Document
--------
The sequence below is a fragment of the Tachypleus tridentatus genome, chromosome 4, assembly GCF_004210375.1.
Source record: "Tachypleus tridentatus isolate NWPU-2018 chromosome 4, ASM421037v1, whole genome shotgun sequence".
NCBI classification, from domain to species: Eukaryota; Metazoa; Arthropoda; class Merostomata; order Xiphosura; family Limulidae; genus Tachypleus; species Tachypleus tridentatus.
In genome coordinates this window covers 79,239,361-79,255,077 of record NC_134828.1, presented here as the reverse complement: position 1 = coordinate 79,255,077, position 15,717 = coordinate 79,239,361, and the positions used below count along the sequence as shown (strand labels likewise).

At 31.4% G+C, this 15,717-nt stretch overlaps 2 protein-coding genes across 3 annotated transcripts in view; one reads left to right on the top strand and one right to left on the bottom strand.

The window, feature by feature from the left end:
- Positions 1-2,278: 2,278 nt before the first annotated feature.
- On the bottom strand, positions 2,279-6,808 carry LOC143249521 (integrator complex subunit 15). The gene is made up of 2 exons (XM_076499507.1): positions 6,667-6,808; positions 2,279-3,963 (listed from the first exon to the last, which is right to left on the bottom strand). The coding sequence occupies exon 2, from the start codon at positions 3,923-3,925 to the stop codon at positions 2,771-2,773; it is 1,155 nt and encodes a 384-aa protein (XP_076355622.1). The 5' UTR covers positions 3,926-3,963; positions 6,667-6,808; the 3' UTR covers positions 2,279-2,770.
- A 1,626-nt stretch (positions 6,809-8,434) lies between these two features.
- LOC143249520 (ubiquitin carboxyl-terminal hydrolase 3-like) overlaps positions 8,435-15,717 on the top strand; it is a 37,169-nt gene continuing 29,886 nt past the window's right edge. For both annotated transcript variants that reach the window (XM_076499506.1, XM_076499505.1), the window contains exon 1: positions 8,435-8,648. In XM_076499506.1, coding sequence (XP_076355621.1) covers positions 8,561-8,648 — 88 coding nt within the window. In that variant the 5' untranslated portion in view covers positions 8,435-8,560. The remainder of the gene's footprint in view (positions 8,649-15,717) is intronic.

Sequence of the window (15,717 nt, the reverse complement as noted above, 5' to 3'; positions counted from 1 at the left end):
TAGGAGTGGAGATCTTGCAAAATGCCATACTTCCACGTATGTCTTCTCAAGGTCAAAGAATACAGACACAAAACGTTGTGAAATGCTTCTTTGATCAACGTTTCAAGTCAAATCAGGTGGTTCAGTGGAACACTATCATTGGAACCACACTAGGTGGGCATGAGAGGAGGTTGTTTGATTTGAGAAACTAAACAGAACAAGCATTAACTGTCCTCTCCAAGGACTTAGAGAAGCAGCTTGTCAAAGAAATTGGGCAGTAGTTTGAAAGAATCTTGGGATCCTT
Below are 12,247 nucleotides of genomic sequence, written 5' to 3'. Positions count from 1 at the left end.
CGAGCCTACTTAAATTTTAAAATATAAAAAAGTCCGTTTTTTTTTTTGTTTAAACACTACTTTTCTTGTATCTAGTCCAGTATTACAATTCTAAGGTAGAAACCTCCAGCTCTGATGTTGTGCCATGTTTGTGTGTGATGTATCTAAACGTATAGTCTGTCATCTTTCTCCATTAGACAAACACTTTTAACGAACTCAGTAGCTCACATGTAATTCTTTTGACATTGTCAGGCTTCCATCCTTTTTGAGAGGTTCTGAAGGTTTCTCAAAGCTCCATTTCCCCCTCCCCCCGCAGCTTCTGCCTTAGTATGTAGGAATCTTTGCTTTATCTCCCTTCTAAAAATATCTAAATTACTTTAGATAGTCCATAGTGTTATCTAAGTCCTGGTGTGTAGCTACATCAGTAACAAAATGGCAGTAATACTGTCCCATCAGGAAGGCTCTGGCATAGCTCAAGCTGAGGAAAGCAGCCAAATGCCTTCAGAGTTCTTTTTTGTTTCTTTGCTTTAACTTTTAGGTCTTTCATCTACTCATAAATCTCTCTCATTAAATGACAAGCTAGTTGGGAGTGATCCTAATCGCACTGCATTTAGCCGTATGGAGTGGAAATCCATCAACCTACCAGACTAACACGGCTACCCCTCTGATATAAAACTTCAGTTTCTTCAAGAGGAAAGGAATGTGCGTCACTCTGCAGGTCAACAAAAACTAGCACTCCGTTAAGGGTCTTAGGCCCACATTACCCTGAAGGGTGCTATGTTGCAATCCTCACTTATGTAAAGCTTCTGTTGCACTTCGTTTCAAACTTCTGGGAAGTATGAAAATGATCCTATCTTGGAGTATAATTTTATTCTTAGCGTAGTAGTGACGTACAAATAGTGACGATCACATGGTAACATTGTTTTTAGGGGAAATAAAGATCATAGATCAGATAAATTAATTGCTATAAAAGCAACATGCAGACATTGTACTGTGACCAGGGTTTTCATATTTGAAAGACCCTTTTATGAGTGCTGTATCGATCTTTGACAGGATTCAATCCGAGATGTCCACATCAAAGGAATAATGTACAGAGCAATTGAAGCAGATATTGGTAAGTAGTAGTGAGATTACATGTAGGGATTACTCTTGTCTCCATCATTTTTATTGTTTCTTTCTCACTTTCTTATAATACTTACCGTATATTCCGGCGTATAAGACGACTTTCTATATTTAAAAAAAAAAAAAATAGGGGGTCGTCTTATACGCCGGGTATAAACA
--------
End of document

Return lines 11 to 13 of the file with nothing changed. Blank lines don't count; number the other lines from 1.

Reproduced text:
Sequence of the window (15,717 nt, the reverse complement as noted above, 5' to 3'; positions counted from 1 at the left end):
TAGGAGTGGAGATCTTGCAAAATGCCATACTTCCACGTATGTCTTCTCAAGGTCAAAGAATACAGACACAAAACGTTGTGAAATGCTTCTTTGATCAACGTTTCAAGTCAAATCAGGTGGTTCAGTGGAACACTATCATTGGAACCACACTAGGTGGGCATGAGAGGAGGTTGTTTGATTTGAGAAACTAAACAGAACAAGCATTAACTGTCCTCTCCAAGGACTTAGAGAAGCAGCTTGTCAAAGAAATTGGGCAGTAGTTTGAAAGAATCTTGGGATCCTT
Below are 12,247 nucleotides of genomic sequence, written 5' to 3'. Positions count from 1 at the left end.